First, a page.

Monday, December 3, 2007 - By SeeClickFix Team - No comments

Organizational Status

When we started talking about this idea, we were excited. Rather than debate all the organizational issues upfront, I suggested getting together to build a really early prototype. Through building the site together, we could learn if we have a shared vision (seems that way) and continued passion for the idea. Since we know and trust each other, we were choosing to postpone the discussions of incorporation (for profit/non profit), ownership, titles, expenses, etc. Those things are theoretical and basically irrelevant if we don't like working together and don't like the product.

We'll see how it evolves. In the time we spent on the project this weekend, we do have continued passion and an amazing amount of functionality. You can now search for a location and open a ticket in the market pop-up window. You can also edit an existing ticket, including setting the status to closed. Right now it emails us every time a ticket is opened and we'll be responsible for contacting local government. We're still working on the functionality to automatically report it to local governments. The site works best in Firefox right now since Internet Explorer works differently.

Last night at dinner with friends we were talking about the relative advantages of incorporating as a non-profit or for profit. I believe that many for profit organizations can work for social good and therefore do not rule out that structure for this project. Is there enough revenue opportunity to be funded by investors and become self sustaining? Or would we be reliant on grants ongoing? Will users trust us more or less if we are for profit? I'm grateful that in the US we can get the ball rolling with a project like this without being required to get a government license.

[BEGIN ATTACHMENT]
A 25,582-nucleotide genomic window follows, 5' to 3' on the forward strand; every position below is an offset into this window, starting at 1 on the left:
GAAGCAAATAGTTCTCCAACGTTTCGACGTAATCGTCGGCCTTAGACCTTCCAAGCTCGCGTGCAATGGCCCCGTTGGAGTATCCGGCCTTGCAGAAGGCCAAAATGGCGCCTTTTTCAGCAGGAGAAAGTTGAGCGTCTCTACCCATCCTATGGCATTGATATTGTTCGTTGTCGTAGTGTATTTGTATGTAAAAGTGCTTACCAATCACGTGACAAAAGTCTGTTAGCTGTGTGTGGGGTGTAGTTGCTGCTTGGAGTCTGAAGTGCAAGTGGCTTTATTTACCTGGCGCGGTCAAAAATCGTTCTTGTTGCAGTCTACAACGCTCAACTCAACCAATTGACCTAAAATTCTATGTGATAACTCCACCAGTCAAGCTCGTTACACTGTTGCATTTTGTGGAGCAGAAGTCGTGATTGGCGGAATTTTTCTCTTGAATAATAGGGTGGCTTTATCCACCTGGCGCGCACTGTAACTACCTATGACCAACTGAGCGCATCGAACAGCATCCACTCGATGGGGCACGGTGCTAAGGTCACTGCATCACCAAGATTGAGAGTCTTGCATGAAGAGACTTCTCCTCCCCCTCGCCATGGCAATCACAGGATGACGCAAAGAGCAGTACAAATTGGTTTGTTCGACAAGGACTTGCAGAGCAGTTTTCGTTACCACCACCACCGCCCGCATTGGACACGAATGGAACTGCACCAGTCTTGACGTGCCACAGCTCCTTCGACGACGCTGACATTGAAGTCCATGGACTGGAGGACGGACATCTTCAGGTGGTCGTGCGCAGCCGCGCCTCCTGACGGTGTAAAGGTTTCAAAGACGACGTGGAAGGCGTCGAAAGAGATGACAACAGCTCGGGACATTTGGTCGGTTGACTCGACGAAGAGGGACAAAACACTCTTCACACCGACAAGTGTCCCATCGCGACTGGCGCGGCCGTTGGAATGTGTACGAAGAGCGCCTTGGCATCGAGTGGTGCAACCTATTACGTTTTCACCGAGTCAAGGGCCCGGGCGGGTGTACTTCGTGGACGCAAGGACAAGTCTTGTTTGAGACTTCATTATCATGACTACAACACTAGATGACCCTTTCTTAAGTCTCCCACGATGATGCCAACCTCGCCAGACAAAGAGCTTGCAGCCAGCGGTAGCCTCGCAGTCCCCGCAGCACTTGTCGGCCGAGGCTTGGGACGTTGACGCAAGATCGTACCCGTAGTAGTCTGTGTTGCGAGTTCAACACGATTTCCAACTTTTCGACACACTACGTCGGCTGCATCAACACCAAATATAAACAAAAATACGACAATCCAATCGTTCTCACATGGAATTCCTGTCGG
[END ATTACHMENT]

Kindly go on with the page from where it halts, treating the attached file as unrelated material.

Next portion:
A question that we've been putting a lot of thought into is how to attract attention and help the early adopters believe in the power of the site. I believe that building a group of users and a strong sense of communitty, almost a sense of ownership, among a core group of users will be important to building critical mass. Some have wondered if building that level of passion among users is easier if they understand we're a non-profit. An example of that might be Wikipedia. On the other hand, there are a number of for-profit projects that have strong user collaboration and content building.

Another issue that was raised at dinner with may be related is legal liability for us and for the towns. We have yet to really research this, but we were discussing the concept that local governments might be concerned about an increase in legal liability after being informed of an issue. Something to research and understand better. Overall, I think we believe that as a matter of policy more transparency provides benefits that outweigh the risk. I wonder how this will impact our decision. More to come on that.


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